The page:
Study co-authors include Sai Vangala, Michael Huang, Lindita Rapi, and Michelle Nash (St. Michael's Hospital, Renal Transplant Program); Samuel Silver and Steven Wong (University of Toronto, Medicine); and senior author Jeffrey Zaltzman (St. Michael's Hospital, Renal Transplant Program and University of Toronto, Medicine).

This study was previously reported as an oral presentation at the American Transplant Congress 2010 in San Diego, CA, USA.

Disclosures: The authors reported no financial disclosures. The study was funded in part by the Heart and Stroke Foundation of Ontario.

The article, entitled "South Asian Ethnicity as a Risk Factor for Major Adverse Cardiovascular Events after Renal Transplantation," will appear online at on September 30, 2010, doi 10.2215/CJN.03100410.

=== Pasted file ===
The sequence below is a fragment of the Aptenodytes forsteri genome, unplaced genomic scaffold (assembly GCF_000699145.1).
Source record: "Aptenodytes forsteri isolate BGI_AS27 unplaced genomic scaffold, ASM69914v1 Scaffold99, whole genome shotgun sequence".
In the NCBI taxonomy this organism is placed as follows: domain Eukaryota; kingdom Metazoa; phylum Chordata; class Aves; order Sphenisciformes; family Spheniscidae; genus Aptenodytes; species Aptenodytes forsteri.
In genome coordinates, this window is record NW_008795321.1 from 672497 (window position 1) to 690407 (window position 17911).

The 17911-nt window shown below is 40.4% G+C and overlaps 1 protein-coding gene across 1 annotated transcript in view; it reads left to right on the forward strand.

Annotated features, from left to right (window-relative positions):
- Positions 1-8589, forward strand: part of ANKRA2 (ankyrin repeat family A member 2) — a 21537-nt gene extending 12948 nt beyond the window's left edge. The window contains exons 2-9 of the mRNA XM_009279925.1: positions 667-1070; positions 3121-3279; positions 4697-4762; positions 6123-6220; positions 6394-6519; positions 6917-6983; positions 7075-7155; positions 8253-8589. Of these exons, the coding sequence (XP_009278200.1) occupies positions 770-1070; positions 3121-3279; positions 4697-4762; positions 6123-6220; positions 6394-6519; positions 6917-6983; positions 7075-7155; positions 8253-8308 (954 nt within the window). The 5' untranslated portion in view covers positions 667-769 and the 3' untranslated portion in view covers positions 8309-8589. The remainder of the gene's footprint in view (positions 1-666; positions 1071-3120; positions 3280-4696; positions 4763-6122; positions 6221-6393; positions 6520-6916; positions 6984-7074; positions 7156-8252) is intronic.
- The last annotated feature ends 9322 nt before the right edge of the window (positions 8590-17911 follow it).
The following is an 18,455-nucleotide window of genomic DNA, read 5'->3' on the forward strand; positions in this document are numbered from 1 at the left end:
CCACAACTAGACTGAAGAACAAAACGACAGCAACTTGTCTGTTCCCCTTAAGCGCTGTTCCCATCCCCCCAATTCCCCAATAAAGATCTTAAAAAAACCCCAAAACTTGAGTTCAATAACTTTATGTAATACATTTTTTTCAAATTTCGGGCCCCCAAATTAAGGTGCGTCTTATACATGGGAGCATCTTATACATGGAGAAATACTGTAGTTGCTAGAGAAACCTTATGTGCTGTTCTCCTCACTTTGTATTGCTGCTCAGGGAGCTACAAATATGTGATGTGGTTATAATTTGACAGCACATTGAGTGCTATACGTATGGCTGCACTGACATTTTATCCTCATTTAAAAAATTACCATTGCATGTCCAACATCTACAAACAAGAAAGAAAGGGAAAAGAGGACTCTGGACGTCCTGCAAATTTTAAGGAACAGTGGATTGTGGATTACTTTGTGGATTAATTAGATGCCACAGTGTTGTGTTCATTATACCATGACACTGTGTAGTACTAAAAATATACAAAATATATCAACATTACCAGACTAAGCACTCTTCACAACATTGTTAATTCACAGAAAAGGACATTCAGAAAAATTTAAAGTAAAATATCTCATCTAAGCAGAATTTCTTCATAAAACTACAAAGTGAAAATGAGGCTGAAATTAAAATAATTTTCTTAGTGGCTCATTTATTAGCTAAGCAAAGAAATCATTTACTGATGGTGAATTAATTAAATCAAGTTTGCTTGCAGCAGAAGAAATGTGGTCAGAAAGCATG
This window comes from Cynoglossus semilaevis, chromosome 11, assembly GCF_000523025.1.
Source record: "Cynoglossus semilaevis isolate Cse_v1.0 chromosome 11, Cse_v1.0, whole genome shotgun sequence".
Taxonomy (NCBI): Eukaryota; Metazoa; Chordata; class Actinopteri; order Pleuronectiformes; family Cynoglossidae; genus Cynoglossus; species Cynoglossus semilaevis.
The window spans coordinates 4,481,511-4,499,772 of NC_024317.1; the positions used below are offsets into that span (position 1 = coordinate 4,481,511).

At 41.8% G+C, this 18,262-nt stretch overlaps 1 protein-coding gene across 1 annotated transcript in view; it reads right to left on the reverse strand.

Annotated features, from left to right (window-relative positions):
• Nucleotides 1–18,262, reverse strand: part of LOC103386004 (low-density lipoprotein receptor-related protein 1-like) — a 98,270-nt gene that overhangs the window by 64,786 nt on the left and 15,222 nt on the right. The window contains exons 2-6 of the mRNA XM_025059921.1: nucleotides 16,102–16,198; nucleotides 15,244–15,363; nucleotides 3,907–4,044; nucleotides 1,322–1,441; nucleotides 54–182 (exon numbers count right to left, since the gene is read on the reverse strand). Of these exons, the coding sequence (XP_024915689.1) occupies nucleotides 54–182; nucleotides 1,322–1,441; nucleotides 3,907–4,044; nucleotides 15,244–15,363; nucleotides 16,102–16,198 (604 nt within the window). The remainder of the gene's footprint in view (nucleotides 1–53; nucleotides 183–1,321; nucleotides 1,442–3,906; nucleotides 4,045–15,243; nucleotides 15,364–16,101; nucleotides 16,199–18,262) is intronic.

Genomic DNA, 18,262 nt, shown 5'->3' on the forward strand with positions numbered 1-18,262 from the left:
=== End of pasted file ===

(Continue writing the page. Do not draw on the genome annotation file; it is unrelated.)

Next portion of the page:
The content of this article does not reflect the views or opinions of The American Society of Nephrology (ASN). Responsibility for the information and views expressed therein lies entirely with the author(s). ASN does not offer medical advice. All content in ASN publications is for informational purposes only, and is not intended to cover all possible uses, directions, precautions, drug interactions, or adverse effects. This content should not be used during a medical emergency or for the diagnosis or treatment of any medical condition. Please consult your doctor or other qualified health care provider if you have any questions about a medical condition, or before taking any drug, changing your diet or commencing or discontinuing any course of treatment. Do not ignore or delay obtaining professional medical advice because of information accessed through ASN. Call 911 or your doctor for all medical emergencies.